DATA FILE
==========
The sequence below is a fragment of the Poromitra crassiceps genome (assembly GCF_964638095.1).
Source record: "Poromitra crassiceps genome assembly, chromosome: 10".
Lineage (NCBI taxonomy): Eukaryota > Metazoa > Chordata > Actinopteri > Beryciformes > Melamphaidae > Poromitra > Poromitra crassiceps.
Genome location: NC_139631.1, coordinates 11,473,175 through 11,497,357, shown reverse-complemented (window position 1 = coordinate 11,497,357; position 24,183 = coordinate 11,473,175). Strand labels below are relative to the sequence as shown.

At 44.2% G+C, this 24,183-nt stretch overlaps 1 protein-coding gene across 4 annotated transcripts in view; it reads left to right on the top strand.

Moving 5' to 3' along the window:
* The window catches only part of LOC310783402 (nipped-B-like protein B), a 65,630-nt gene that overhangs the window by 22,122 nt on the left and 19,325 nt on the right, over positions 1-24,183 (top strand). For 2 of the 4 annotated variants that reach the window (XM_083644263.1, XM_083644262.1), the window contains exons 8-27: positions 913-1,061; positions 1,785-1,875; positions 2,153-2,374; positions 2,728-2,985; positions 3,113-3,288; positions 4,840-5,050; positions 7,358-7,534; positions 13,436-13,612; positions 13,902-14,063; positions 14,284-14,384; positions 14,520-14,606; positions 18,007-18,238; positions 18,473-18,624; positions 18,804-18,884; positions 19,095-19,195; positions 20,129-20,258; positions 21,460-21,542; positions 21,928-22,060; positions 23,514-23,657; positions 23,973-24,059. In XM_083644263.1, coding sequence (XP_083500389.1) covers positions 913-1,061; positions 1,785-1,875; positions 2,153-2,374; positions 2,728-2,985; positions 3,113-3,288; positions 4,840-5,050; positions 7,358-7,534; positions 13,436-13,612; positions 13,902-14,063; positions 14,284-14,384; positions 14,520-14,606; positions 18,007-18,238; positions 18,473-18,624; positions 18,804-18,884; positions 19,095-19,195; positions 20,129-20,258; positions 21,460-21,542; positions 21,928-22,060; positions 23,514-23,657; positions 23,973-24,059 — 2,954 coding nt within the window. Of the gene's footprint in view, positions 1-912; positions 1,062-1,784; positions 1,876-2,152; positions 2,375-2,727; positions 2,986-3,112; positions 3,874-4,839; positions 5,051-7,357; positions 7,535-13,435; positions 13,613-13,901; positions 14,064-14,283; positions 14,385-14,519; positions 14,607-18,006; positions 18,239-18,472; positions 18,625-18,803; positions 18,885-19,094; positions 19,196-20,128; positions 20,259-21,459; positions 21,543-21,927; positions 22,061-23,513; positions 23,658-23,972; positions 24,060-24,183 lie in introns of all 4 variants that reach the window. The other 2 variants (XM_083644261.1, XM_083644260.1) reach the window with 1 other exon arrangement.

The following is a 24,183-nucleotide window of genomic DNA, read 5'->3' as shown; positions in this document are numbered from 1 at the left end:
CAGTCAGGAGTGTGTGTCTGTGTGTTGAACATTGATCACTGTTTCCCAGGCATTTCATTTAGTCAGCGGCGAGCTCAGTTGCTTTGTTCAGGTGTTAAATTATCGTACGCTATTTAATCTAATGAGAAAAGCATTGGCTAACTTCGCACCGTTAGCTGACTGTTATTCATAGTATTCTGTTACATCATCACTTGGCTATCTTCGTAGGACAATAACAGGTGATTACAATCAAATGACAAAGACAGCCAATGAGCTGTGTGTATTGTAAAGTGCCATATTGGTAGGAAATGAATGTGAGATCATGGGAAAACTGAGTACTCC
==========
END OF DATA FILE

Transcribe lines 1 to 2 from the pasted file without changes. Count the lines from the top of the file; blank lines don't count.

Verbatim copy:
The sequence below is a fragment of the Poromitra crassiceps genome (assembly GCF_964638095.1).
Source record: "Poromitra crassiceps genome assembly, chromosome: 10".